30DaysMSGraph – Day 7 – Paging and NextLink

Brian T. Jackett

List of all posts in the #30DaysMSGraph series

-Today’s post written by Srinivas Varukala

In Day 6 we finished discussing many of the query parameters available for Microsoft Graph requests.  Today we’ll look at the concept of paging results when there are more records than can be returned in a single response.

Microsoft Graph returns multiple pages of data when you issue a query that requires pagination. This could happen either due to server-side paging or due to the query using the $top query parameter to restrict the number of records that are returned. In either case, Microsoft Graph returns an @odata.nextLink property in the response that contains the URL to the next page of results.

You can use the link that is provided in the @odata.nextLink to get the next page of results.

To see this in action navigate to the Graph Explorer and issue a query to get back all the users in your organization along with the $top query parameter:


Sample response value (truncated for brevity) is as follows:

{ “@odata.context”: “https://graph.microsoft.com/v1.0/$metadata#users”, “@odata.nextLink”: “https://graph.microsoft.com/v1.0/users?$top=3&$skiptoken=X%2744537074020001000000223A416C657857404D333635783939353035322E4F6E4D6963726F736F66742E636F6D29557365725F33613166623664392D373666342D346233352D623139332D333764643136373530396233B900000000000000000000%27”, “value”: [ { “id”: “c25b1eaf-eb49-4f66-90a1-aa41be4d993a”, “displayName”: “Adele Vance”, “givenName”: “Adele”, “userPrincipalName”: “AdeleV@M365x995052.OnMicrosoft.com” }, { … }, { … } ] }

The response contains the @odata.nextLink property that contains a URL (Microsoft Graph query) with an additional $skiptoken query parameter. Using this URL you can re-issue another query within the Graph Explorer to get the next page results.

Microsoft Graph will continue to return the @odata.nextLink property in each response until all pages of the result has been read.

A few important things to note:

  • Any collection can be paginated, even collections of strings.
  • Collections might appear unpaginated initially because they don’t have enough items to return a NextLink.
  • There are a few APIs that may return errors if you ask for too many items with $top (ex. Azure AD users “/users”, SharePoint list items “/items”, etc.)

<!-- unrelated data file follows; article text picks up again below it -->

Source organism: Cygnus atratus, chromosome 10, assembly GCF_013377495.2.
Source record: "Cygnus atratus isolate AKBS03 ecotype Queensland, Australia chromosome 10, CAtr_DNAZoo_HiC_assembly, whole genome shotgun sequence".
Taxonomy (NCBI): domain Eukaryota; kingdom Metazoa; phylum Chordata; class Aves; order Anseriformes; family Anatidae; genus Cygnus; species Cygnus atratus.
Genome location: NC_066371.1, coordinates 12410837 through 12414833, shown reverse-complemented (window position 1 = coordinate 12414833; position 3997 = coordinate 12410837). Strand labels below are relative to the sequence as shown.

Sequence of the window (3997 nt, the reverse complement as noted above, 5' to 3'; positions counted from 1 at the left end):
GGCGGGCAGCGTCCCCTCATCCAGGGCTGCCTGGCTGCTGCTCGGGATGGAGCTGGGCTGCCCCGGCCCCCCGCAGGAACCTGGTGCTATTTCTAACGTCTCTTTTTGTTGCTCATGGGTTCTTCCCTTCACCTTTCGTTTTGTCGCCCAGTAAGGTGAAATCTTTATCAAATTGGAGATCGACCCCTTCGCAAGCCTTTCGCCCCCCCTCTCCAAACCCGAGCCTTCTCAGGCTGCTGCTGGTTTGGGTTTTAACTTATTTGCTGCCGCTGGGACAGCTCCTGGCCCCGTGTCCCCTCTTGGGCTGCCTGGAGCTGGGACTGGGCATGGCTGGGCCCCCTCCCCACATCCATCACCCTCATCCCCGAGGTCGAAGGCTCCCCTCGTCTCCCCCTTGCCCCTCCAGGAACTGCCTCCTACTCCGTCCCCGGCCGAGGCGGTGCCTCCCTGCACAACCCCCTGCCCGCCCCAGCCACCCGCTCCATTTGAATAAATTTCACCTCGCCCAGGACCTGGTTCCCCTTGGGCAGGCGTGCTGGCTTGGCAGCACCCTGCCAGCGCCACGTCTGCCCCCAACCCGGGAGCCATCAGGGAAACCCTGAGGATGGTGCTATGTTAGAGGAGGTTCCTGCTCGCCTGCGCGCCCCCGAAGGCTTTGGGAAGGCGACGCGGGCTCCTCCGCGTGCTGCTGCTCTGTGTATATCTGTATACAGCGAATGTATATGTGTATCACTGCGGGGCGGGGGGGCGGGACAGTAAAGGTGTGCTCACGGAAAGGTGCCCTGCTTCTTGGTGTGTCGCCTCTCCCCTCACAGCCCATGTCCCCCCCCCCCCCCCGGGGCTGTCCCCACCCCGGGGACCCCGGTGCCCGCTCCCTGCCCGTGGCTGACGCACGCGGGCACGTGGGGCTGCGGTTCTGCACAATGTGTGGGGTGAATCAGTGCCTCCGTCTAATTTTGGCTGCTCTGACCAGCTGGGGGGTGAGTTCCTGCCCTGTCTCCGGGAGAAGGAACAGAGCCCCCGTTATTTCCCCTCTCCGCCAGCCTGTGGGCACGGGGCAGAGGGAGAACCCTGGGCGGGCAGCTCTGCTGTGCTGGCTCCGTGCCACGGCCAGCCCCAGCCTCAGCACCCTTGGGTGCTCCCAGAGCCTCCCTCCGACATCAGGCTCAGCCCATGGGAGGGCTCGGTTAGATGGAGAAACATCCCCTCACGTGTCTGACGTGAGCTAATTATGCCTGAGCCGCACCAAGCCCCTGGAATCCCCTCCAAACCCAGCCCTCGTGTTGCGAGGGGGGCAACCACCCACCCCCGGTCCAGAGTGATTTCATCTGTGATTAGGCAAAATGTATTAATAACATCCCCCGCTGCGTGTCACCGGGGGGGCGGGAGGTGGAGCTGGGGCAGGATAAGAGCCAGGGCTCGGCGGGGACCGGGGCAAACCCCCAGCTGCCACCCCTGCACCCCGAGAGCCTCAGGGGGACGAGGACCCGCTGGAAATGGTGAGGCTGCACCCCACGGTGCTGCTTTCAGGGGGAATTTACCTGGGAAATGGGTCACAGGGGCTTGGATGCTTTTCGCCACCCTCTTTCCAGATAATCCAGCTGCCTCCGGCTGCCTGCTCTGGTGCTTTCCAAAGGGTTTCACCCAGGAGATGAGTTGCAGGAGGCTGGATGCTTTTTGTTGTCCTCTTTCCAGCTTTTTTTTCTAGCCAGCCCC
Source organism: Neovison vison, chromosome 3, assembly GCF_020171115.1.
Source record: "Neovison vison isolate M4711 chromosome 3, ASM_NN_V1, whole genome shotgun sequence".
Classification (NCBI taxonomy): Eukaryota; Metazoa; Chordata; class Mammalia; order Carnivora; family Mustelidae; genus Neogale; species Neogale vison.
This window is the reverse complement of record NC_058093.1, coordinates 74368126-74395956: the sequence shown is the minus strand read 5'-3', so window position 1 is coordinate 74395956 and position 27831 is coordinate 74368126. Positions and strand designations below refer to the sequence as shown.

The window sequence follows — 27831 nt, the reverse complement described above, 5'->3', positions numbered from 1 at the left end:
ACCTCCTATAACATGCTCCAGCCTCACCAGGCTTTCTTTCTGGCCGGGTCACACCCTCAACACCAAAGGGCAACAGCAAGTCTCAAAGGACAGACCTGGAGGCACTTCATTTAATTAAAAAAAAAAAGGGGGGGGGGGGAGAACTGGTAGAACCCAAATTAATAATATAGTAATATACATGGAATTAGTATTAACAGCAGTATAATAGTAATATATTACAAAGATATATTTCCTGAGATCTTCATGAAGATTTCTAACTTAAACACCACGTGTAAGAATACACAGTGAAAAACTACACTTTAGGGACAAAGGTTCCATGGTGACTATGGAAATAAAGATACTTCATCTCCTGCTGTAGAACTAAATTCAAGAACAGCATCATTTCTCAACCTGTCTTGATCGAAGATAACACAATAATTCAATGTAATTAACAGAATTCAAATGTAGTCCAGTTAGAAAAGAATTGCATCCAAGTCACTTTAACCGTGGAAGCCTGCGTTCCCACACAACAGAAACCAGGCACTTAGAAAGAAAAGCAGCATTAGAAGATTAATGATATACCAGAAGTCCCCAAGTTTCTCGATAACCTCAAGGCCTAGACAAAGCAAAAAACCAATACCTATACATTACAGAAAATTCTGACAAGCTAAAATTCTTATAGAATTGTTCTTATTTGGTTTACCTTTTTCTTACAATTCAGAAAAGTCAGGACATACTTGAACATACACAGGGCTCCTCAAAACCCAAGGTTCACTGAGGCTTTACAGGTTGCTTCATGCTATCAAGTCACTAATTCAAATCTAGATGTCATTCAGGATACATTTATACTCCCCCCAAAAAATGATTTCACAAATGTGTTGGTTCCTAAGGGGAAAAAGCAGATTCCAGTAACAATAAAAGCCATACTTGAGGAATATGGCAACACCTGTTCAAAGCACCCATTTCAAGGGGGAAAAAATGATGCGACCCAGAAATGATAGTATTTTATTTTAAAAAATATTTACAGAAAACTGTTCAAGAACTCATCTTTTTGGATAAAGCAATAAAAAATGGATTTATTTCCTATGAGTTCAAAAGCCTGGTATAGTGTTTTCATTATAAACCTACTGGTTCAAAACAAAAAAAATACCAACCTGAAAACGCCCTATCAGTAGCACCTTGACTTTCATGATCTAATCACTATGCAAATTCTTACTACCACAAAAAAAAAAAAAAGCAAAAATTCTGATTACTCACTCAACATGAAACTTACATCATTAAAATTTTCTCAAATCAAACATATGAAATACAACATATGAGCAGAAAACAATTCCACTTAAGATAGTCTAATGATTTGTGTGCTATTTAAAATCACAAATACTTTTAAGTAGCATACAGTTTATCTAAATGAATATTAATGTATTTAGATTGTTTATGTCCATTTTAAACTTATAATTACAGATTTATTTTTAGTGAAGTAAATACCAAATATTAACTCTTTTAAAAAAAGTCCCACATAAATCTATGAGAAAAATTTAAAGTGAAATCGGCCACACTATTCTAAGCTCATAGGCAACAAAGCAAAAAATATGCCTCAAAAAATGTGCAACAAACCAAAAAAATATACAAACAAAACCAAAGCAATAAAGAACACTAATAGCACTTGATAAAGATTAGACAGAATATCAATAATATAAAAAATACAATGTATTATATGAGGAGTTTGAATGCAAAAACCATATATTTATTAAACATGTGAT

• The @odata.nextLink returned will always retain all of the original query parameters and should not be modified.
  • Depending on the resource (example: Users, SharePoint list etc.) that you are querying against, the @odata.nextLink will contain either $skipToken or a $skip query parameter.
  • Not all resources or relationships support paging. For example, queries against directoryRoles do not support paging.
  • It is recommended to prepare for all arrays to be paginated and write your code / query accordingly.


Try It Out

Navigate to the Graph Explorer.  Execute the following commands.

Day 7 repo link

  1. Get the users from your organization’s directory
    • https://graph.microsoft.com/v1.0/users?$top=10
  2. Get all the items in your OneDrive for Business
    • https://graph.microsoft.com/v1.0/me/drive/root/children?$top=5
  3. Get all the items from a SharePoint Online Site list


Join us tomorrow as we review authenticating to Microsoft Graph and specifically access tokens in Day 8.



How to get SharePoint List Items using Microsoft Graph

  1. If you are not logged into the Graph Explorer (i.e. using a demo tenant) find out the name of the tenant. Issue the following Microsoft Graph query:
    • https://graph.microsoft.com/v1.0/sites/root
    • Copy the hostname value from siteCollection entity, ex. “m365x214355.sharepoint.com”
  2. Next you must use the site collection relative URL and find out the id of a list on that site. Issue below Microsoft Graph query to get those details:
    • https://graph.microsoft.com/v1.0/sites/<hostname value from step 1 above>:/<relative path to site>:/lists
      • Ex. https://graph.microsoft.com/v1.0/sites/m365x214355.sharepoint.com:/sites/HR:/lists
    • Copy the {id} value from the first list record shown.
      • Ex. “id”: “ed70c81d-fedf-4a1b-a1f1-f44e39c5bb78”
  3. Next create Microsoft Graph query to fetch the top 5000 items (max that SharePoint can return in one page) from the list
    • https://graph.microsoft.com/v1.0/sites/<hostname value from step 1>:/<relative path to site>:/lists/<id value from step 2>/items?$top=5000
      • Ex. https://graph.microsoft.com/v1.0/sites/m365x214355.sharepoint.com:/sites/HR:/lists/ed70c81d-fedf-4a1b-a1f1-f44e39c5bb78/items?$top=5000

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